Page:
Never mind the surfing for the moment—just take in his physical presence. At 21, Kelly Slater looked as if he’d been cloned from a bead of Elvis Presley’s Jailhouse Rock sweat. Today, at 46, he can out-handsome Jason Statham. At 70, he will be three-quarters Paul Newman and (sun damage taking its bitter toll) one-quarter Iggy Pop.
We looked at Slater a lot in 2017, as he says it will be his final year on surfing’s world championship tour. And as we looked, we pondered many Slater-related stats and metrics, ranging from the wondrous to the surreal, beginning with his 11 world titles spread across a 29-year run as a professional. Then there are his 55 World Tour wins, seven Pipeline Masters victories, and 19 Surfer Poll Awards. The list goes on. Break Slater’s career into two pieces, right around the year 2000, and he’d be both the first and second winningest surfer on the tour. Or try this. When Slater made his pro debut in 1990, current world champ John John Florence was negative two years old. Florence today gets the kind of rave reviews Slater did in his unbeatable prime. Still, Slater holds an eight to five advantage in head-to-head matches against his young rival. In August 2016, when the two met in a final, in coral-grinding barrels at Teahupoo, Tahiti, Slater did everything but take Florence over his knee for a fatherly spanking on the way to an easy win.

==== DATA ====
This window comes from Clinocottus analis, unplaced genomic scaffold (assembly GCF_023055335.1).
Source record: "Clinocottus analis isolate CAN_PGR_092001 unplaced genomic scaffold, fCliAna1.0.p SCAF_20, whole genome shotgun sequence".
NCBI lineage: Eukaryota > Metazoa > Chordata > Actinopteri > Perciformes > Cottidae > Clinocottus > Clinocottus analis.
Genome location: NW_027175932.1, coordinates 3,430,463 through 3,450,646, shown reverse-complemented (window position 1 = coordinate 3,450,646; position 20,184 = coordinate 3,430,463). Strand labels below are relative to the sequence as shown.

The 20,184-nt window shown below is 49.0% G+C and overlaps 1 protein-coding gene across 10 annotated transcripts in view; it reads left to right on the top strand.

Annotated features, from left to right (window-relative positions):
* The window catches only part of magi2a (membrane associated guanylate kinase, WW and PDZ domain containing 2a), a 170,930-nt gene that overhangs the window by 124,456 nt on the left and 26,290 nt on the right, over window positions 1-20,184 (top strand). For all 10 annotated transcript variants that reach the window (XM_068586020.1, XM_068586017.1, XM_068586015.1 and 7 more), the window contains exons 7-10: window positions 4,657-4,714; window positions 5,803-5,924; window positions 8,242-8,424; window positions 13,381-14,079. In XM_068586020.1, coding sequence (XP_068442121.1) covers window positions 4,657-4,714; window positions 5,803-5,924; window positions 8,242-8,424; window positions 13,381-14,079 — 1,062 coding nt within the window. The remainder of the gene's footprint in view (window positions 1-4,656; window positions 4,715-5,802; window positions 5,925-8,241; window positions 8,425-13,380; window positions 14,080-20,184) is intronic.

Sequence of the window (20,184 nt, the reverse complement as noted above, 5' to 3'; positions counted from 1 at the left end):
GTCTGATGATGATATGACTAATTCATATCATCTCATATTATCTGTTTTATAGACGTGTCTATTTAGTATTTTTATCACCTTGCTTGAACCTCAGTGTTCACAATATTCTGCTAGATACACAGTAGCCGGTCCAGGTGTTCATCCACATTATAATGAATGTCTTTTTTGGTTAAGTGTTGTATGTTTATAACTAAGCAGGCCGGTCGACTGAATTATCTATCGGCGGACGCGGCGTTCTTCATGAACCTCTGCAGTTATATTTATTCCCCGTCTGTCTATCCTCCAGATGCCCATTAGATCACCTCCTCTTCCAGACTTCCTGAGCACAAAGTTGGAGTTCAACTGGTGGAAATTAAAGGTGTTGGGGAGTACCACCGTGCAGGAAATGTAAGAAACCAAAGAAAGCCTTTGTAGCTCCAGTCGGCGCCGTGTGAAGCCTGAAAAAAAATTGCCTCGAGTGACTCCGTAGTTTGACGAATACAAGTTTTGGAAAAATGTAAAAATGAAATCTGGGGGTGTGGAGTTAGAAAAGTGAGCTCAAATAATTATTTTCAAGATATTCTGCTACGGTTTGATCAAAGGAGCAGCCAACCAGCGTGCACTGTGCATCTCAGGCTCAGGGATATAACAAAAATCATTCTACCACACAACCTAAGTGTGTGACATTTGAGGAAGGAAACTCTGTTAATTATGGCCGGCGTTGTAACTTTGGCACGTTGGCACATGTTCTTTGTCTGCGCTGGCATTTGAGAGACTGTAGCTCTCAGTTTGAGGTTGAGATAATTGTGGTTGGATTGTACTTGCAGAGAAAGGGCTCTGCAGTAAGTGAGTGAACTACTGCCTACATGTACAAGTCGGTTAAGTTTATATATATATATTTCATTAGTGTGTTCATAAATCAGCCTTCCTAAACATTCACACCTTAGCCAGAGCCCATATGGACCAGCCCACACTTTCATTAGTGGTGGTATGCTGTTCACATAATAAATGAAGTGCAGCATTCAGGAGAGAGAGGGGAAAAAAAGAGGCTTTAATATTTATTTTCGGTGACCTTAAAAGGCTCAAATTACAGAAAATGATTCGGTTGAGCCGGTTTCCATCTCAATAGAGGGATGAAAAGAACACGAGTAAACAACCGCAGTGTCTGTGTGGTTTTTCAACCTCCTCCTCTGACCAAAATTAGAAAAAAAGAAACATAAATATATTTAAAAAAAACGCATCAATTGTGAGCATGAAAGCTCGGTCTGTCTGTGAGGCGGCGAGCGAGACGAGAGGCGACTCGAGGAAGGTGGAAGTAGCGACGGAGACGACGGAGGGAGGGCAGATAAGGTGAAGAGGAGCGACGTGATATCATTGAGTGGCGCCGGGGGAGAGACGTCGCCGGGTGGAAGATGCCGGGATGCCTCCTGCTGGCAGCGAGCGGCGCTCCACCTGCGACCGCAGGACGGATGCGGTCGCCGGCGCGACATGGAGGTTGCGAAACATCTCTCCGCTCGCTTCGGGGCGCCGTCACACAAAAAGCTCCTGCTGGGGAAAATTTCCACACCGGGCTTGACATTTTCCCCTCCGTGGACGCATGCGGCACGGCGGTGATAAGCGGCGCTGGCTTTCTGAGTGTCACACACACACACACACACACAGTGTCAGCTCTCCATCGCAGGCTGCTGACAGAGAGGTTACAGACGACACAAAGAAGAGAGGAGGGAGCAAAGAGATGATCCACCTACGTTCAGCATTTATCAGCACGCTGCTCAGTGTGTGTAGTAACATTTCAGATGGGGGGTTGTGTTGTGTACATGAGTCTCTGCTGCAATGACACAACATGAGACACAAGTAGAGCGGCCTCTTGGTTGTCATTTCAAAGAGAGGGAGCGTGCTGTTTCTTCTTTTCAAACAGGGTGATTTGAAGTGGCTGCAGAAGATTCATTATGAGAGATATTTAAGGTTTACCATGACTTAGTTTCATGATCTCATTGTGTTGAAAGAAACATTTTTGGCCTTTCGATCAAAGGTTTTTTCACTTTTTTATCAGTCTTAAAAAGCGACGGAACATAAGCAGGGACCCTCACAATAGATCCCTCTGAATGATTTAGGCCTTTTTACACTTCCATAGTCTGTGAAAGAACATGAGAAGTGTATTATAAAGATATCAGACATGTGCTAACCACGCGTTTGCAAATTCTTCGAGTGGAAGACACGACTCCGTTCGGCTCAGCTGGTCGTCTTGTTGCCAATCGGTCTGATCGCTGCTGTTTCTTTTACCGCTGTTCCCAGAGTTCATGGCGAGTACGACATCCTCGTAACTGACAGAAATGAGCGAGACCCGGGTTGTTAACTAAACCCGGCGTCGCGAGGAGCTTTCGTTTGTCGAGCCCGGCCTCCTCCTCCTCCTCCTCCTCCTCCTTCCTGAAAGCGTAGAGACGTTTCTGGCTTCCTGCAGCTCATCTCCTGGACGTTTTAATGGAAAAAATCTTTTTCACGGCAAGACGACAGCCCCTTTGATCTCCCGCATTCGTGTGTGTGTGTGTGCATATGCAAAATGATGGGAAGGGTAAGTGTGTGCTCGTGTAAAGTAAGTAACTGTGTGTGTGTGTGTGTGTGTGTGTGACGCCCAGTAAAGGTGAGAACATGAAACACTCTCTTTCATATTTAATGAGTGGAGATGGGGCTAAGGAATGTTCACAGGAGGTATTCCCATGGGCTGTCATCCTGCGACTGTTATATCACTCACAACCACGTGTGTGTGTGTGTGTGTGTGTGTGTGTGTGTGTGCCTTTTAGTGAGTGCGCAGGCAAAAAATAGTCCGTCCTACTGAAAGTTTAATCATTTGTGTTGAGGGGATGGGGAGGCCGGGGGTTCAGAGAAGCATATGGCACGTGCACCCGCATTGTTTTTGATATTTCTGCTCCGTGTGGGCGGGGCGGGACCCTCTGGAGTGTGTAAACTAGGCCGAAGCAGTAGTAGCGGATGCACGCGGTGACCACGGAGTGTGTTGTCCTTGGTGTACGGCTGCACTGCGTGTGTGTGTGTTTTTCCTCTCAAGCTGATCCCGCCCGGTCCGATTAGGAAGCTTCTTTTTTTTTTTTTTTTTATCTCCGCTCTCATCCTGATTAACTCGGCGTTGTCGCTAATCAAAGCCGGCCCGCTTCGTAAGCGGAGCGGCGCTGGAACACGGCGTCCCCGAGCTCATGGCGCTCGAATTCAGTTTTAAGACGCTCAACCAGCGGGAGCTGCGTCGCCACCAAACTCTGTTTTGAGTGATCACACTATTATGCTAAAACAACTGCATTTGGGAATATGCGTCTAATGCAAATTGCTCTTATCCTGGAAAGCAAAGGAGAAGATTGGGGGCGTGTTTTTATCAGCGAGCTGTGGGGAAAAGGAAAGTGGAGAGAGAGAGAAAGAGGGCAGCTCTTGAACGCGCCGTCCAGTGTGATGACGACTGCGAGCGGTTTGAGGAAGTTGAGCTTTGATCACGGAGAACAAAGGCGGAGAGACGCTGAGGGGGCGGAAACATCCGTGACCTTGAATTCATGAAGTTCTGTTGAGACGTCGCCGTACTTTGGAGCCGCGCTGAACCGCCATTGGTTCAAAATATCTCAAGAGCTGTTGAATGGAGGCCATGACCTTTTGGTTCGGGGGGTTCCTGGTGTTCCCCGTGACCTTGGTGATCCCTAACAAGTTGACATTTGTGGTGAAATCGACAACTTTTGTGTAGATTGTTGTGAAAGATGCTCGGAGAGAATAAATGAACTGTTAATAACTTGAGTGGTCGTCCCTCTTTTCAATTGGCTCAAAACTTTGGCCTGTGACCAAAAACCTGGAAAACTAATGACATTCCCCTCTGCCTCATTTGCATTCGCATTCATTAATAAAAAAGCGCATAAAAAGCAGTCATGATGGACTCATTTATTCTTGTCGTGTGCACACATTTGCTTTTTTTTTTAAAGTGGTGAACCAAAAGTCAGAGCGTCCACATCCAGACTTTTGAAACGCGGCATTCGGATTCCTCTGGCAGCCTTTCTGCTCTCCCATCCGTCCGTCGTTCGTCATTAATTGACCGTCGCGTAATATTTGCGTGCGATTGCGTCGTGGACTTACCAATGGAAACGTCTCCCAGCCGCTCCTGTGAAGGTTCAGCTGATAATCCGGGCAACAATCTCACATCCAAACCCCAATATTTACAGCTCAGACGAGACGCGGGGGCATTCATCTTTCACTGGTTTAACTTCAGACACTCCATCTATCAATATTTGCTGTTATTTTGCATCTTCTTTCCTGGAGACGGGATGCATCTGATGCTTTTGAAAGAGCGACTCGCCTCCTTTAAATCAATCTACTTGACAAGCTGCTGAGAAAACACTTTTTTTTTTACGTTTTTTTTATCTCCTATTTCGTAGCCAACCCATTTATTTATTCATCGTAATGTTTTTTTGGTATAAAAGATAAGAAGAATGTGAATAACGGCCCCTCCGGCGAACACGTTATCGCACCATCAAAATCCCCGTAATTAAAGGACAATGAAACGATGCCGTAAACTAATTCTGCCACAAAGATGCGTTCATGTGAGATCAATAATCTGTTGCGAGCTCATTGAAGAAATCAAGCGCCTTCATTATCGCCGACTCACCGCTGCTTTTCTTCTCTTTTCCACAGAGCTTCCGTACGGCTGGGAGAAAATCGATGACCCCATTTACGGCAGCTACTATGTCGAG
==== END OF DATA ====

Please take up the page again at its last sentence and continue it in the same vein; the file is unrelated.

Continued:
Meanwhile, with the Kelly Slater Wave Company and its machine-made, pool-spawned, endlessly replicable perfect surf, Slater has performed the wave rider’s equivalent of solving cold fusion while simultaneously driving the sport into its first existential crisis. The rarity of good waves, and the eternal chess game a surfer must play to be in the right place at the right time to catch them, has always defined surfing, shaped it, given it character. The pursuit is 98 percent longing, 2 percent fulfillment. To surf is to suffer. Thus, on December 18, 2015, when Slater dropped a surprise video debut of his freakishly perfect wave, located in the manure-scented flats of Lemoore, California, the surf world froze on its axis. Wave scarcity is over. Or it will be at some now visible point in the future.
Find that 2015 clip online. Watch it again. There’s Slater at daybreak, looking like a million bucks in a winter jacket and wool cap, breathing steam, standing at the foot of his pool, waiting to get a look at his machine operating at full strength. The wave comes, but we don’t see it. The camera stays tight on Slater as his eyes go wide, his mouth breaks into a huge, shocked grin, and he lifts his arms, saying “Oh, my God!” It’s a joyous moment. And maybe a little chilling. Slater jumps up and down and starts laughing the laugh of a man who has changed his sport forever.
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